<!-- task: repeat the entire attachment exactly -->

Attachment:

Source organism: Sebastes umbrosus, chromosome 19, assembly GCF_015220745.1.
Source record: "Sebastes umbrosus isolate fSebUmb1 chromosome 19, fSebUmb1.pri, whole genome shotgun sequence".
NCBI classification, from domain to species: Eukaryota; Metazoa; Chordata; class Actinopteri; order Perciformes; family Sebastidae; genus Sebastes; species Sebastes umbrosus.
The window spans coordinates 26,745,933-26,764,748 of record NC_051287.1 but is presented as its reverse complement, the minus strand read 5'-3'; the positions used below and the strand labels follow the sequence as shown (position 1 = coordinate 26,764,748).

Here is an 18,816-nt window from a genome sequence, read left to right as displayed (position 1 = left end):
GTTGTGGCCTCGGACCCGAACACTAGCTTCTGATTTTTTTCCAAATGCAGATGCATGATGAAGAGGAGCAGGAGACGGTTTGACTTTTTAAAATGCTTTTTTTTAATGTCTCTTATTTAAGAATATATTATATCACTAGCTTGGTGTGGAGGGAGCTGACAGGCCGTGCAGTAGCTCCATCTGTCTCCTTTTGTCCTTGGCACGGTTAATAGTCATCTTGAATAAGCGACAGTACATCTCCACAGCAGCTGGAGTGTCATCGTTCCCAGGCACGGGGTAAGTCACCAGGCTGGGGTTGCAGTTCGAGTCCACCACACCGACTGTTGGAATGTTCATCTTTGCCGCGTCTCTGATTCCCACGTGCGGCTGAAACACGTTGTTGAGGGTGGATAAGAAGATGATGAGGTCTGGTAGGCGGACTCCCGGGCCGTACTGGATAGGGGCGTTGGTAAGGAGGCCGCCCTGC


Source organism: Sebastes umbrosus, chromosome 19, assembly GCF_015220745.1.
Source record: "Sebastes umbrosus isolate fSebUmb1 chromosome 19, fSebUmb1.pri, whole genome shotgun sequence".
NCBI classification, from domain to species: Eukaryota; Metazoa; Chordata; class Actinopteri; order Perciformes; family Sebastidae; genus Sebastes; species Sebastes umbrosus.
The window spans coordinates 26,745,933-26,764,748 of record NC_051287.1 but is presented as its reverse complement, the minus strand read 5'-3'; the positions used below and the strand labels follow the sequence as shown (position 1 = coordinate 26,764,748).

Here is an 18,816-nt window from a genome sequence, read left to right as displayed (position 1 = left end):
GTTGTGGCCTCGGACCCGAACACTAGCTTCTGATTTTTTTCCAAATGCAGATGCATGATGAAGAGGAGCAGGAGACGGTTTGACTTTTTAAAATGCTTTTTTTTAATGTCTCTTATTTAAGAATATATTATATCACTAGCTTGGTGTGGAGGGAGCTGACAGGCCGTGCAGTAGCTCCATCTGTCTCCTTTTGTCCTTGGCACGGTTAATAGTCATCTTGAATAAGCGACAGTACATCTCCACAGCAGCTGGAGTGTCATCGTTCCCAGGCACGGGGTAAGTCACCAGGCTGGGGTTGCAGTTCGAGTCCACCACACCGACTGTTGGAATGTTCATCTTTGCCGCGTCTCTGATTCCCACGTGCGGCTGAAACACGTTGTTGAGGGTGGATAAGAAGATGATGAGGTCTGGTAGGCGGACTCCCGGGCCGTACTGGATAGGGGCGTTGGTAAGGAGGCCGCCCTGC